This editorial appeared in today's Los Angeles Times:
That bargain hunk of farmed salmon you're about to fork into is 50 percent higher in fat than the fish you used to eat, but lower in healthful omega-3 fatty acids. It's probably got more PCBs and other toxins and gets its rich coral hue from an artificial colorant that's been linked to retinal damage in humans.
Even more unappetizing, though, is what the salmon farming industry is doing to the marine environment, especially on the western coast of Canada, as Times reporter Kenneth R. Weiss revealed in a recent story. Farms of domesticated Atlantic salmon pollute pristine coastal waters, spread disease to wild fish and consume huge amounts of seafood, and hundreds of thousands of their fish escape from netted pens into the wild, where they endanger ocean and river wildlife.
So what's so attractive about farm-raised salmon, aside from synthetic rosiness? Low prices. Those prices, though, don't reflect the actual cost of salmon farming. An independent inquiry last year in Canada found that salmon farming was hurting the wild-fishing industry and Indians who depend on a clean environment for foods important to their diets.
On top of that is the cost the public will have to suffer if massive eradication efforts are needed to cull domesticated salmon from wild habitat. Already, escaped fish have produced young in Canadian rivers where wild salmon spawn. Norway, the biggest salmon producer, had to poison its rivers to kill parasites from farmed fish that spread to the wild.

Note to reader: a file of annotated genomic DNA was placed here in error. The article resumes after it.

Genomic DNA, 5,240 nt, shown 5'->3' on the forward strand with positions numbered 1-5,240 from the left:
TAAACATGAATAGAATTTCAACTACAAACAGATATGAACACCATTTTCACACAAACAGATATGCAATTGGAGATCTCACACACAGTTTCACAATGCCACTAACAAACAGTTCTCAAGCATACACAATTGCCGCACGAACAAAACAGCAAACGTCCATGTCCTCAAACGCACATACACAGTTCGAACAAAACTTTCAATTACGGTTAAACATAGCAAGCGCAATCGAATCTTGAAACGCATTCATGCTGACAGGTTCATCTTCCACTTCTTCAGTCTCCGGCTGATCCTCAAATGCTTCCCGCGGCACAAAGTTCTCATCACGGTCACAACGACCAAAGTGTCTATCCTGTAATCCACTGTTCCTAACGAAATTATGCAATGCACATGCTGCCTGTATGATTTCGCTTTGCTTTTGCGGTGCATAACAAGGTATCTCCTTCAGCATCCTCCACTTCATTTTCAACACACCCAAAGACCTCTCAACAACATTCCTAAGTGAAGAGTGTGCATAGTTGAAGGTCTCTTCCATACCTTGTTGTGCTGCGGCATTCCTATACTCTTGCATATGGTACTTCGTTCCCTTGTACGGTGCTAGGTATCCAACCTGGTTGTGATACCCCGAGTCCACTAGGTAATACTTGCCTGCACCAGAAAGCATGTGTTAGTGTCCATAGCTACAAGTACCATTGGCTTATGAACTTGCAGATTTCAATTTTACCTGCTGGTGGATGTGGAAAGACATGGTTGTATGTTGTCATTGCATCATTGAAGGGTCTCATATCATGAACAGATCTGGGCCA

An industry spokeswoman agreed that salmon farming had been an environmental nightmare. Many farms are responding, she said, with better pens, more efficient use of food, and relocation to coastal areas far from wild-salmon runs and marine mammal hangouts. She didn't blame the customers who refused to buy farmed salmon because of the damage the farms caused; the industry will have to reform to gain their trust. Given the global nature of salmon farming, though, and the dearth of regulations on a growing industry, such change will come slowly, if not disastrously late - unless consumers demand it.
It won't require that consumers forswear salmon.
All that's needed is that they be smart and demanding.
The necessary information can be had with the help of three Web sites.
The Monterey Bay Aquarium offers a quick reference list of eco-safe and
environmentally unfriendly seafood choices at
More specialized lists are available from the National Audubon Society,
and the Marine Stewardship Council, www.msc.org.
At these sites, salmon lovers will learn that Alaska wild salmon is a better environmental choice than farmed salmon and that if the industry cleans up its act, farmed salmon will make the A-list.
Remember how consumer demand led the tuna industry to back off from using nets that trapped dolphins? The public must be as vigilant about incidental damage to marine and river wildlife from aquatic farming.
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